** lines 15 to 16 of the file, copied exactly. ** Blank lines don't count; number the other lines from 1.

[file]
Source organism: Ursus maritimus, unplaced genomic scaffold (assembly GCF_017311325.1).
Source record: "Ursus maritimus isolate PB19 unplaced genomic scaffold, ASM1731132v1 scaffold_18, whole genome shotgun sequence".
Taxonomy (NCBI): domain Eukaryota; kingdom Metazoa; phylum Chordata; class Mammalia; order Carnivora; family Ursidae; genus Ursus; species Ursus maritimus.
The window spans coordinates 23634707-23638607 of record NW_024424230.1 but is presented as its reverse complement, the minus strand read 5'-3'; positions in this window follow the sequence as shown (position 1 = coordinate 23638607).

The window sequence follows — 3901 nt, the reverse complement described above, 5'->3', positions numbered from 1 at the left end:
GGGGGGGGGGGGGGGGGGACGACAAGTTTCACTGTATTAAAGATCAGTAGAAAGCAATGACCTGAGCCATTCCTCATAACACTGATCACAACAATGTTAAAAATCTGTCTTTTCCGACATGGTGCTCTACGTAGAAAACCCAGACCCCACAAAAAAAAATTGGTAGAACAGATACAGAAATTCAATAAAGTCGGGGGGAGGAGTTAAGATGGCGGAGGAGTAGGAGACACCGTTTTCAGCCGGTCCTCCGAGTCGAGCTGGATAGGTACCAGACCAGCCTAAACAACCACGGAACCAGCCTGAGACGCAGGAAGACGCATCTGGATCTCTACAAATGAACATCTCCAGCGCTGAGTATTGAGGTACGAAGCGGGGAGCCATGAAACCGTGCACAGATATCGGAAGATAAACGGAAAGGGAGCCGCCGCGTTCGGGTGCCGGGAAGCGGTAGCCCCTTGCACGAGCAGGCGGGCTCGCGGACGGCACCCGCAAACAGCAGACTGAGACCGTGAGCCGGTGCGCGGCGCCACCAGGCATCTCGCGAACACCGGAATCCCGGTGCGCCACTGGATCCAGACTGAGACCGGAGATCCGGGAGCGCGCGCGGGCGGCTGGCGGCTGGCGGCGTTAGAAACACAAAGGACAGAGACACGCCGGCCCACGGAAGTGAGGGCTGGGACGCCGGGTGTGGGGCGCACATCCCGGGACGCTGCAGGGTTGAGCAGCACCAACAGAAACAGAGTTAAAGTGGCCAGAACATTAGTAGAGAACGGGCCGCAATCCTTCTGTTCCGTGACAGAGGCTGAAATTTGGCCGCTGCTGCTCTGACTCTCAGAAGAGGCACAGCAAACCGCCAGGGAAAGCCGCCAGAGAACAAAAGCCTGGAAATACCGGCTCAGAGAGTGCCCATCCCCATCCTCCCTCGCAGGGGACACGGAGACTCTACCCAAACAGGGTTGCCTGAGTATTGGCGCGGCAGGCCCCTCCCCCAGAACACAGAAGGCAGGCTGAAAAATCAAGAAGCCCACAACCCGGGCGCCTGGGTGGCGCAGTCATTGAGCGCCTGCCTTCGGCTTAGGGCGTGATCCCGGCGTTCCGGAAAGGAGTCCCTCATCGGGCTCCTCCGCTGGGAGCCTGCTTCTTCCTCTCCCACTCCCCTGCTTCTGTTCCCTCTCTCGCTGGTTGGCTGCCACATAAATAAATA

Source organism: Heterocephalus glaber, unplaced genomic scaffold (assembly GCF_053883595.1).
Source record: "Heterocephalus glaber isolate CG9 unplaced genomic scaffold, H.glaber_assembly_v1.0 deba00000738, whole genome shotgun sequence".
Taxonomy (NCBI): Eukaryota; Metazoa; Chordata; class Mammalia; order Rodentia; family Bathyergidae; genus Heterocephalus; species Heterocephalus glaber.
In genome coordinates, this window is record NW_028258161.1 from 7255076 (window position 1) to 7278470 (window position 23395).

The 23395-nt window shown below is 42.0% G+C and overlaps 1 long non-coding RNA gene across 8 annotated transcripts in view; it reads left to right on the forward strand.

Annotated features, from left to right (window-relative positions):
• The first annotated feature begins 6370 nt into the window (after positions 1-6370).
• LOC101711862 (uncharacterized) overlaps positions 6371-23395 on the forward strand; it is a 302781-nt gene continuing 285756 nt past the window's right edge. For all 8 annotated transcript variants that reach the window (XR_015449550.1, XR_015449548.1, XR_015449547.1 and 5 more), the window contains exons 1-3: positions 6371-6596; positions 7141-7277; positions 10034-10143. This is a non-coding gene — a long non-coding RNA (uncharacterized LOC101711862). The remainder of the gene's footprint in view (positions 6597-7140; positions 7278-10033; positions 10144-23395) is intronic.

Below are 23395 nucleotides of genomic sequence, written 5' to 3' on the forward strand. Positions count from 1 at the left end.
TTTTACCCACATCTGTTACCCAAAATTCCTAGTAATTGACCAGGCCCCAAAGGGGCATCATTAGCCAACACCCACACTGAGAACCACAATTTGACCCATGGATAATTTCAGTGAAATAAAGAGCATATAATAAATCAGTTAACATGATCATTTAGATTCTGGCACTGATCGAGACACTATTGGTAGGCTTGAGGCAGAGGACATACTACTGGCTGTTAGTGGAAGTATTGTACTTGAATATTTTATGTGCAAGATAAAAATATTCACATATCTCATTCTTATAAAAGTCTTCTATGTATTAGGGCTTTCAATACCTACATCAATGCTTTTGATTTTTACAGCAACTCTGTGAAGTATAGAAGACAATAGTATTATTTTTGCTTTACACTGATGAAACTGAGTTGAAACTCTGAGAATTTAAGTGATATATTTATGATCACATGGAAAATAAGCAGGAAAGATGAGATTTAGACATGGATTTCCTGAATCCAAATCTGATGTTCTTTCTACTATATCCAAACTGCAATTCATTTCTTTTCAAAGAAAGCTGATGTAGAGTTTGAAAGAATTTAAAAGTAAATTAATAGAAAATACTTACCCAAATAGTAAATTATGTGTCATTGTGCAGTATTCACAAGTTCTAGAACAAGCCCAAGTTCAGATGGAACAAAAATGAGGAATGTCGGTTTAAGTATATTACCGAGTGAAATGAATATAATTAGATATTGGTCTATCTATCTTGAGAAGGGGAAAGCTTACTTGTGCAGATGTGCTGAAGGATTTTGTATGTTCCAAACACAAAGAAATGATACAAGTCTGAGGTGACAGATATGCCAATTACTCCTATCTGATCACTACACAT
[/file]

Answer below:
Below are 23395 nucleotides of genomic sequence, written 5' to 3' on the forward strand. Positions count from 1 at the left end.
TTTTACCCACATCTGTTACCCAAAATTCCTAGTAATTGACCAGGCCCCAAAGGGGCATCATTAGCCAACACCCACACTGAGAACCACAATTTGACCCATGGATAATTTCAGTGAAATAAAGAGCATATAATAAATCAGTTAACATGATCATTTAGATTCTGGCACTGATCGAGACACTATTGGTAGGCTTGAGGCAGAGGACATACTACTGGCTGTTAGTGGAAGTATTGTACTTGAATATTTTATGTGCAAGATAAAAATATTCACATATCTCATTCTTATAAAAGTCTTCTATGTATTAGGGCTTTCAATACCTACATCAATGCTTTTGATTTTTACAGCAACTCTGTGAAGTATAGAAGACAATAGTATTATTTTTGCTTTACACTGATGAAACTGAGTTGAAACTCTGAGAATTTAAGTGATATATTTATGATCACATGGAAAATAAGCAGGAAAGATGAGATTTAGACATGGATTTCCTGAATCCAAATCTGATGTTCTTTCTACTATATCCAAACTGCAATTCATTTCTTTTCAAAGAAAGCTGATGTAGAGTTTGAAAGAATTTAAAAGTAAATTAATAGAAAATACTTACCCAAATAGTAAATTATGTGTCATTGTGCAGTATTCACAAGTTCTAGAACAAGCCCAAGTTCAGATGGAACAAAAATGAGGAATGTCGGTTTAAGTATATTACCGAGTGAAATGAATATAATTAGATATTGGTCTATCTATCTTGAGAAGGGGAAAGCTTACTTGTGCAGATGTGCTGAAGGATTTTGTATGTTCCAAACACAAAGAAATGATACAAGTCTGAGGTGACAGATATGCCAATTACTCCTATCTGATCACTACACAT